Mumbai: Most regard Mohammad Ali Jinnah as a rabidly communal person who colluded with the British and was largely responsible for the partition of the country – and rightly so. But there was also a time when Jinnah was associated with the Congress and professed to be a ‘nationalist’; then, as a practicing lawyer in the Bombay High Court, he had even pleaded for Lokmanya Tilak in his sedition trial. The break with the Congress came later — over the civil disobedience movement, which he disapproved of, and Gandhi’s support of the Khilafat movement.
But what will concern Mumbaikars is that Jinnah was also – first and foremost — a citizen of old Bombay, a practicing advocate and, from all accounts, a highly accomplished one. So, it is no small wonder that the Bombay High Court has preserved his photo, portrait, original Barrister certificate and the application he had submitted for wanting to practice as an advocate.
However, now with the demand to remove his photograph rearing it head on the Aligarh Muslim University campus, the Bombay High Court museum committee, comprising of judges, is considering stepping up security for those wanting to see the Jinnah ‘memorabilia’.
“We have preserved all these articles, including the portrait and the certificate,” Advocate Rajan Jayakar told the Free Press Journal. Jayakar was tasked with the responsibility of setting up the court museum where historical collectibles are displayed.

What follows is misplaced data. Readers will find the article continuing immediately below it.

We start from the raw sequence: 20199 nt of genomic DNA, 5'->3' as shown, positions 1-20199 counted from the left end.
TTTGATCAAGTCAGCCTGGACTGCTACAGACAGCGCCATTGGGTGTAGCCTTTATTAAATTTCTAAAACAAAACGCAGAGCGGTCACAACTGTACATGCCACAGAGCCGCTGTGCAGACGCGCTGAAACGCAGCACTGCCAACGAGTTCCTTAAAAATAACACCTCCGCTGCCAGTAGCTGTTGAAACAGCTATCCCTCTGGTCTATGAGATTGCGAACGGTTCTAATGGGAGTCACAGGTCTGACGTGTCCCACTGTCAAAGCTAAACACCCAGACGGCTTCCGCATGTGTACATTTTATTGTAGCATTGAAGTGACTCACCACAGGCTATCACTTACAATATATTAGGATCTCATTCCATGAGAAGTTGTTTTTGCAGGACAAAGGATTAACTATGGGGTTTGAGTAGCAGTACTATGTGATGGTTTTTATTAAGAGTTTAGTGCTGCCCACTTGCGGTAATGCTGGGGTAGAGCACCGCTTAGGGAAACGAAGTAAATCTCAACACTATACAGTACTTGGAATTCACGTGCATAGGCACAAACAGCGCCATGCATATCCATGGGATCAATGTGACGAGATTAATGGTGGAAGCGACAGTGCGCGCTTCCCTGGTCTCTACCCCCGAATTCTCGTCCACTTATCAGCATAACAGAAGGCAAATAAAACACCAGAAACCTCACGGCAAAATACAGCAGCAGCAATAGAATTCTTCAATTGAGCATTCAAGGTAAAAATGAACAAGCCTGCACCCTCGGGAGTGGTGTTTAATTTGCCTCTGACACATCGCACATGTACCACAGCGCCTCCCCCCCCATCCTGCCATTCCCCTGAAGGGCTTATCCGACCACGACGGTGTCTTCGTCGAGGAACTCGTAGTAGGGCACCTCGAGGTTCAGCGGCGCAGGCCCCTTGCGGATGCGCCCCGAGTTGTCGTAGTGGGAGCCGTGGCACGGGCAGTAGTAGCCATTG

Interestingly, Jinnah still has a reputation in the High Court of being able to salvage any lost case. “His reputation was that even if one had a completely hopeless case, he would make something out of it,” said Jayakar.
More important, but well-documented, is the fact that Jinnah had also defended the great nationalist Lokmanya Tilak, who left his imprint on the Hindu ethos by popularising the Ganesh utsav. It was a historic trial with Jinnah taking up Tilak’s cause and helping him secure bail in a case of sedition slapped on him by the British Government. That eventually Tilak fought his own case and lost it, is another matter.
Jinnah, then, had even boycotted the farewell dinner of the judge who had convicted and sentenced Tilak in the sedition trial.
While the right wing has its strong reasons for seeking the removal of his portrait at AMU, according to Mumbai advocate V P Patil, “Jinnah’s contribution to judiciary must be appreciated.’’ Warming up to the theme, Patil explains, ‘‘He was an established advocate of the Bombay High Court (unlike Gandhi). Not many know that Jinnah had appeared for Tilak.
In fact, Jinnah had boycotted the farewell dinner of Justice Dawar, who had sentenced Tilak to six years imprisonment. Jinnah boycotted the dinner because of the language used by the judge for Tilak,” advocate Patil added.
It is for these reasons that there was a portrait of Jinnah in the iconic central courtroom of the High Court, where the sedition trial was conducted. This central court is today mostly presided over by the Chief Justice of the High Court.
Taking cognizance of the rising demand for taking down Jinnah’s portraits in institutions, a senior police official tasked with the security of the High Court said they don’t think anyone would dare to enter the court and harm the collectibles associated with Jinnah.
It has also been confirmed, the museum committee, comprising of the judges, has done some stock taking and will beef up the security. ‘‘The security is in any case good. However, anyone can carry a pen inside the museum; this issue will be tackled by the committee. We are proud of our legacy and will protect it,” said Advocate Jayakar.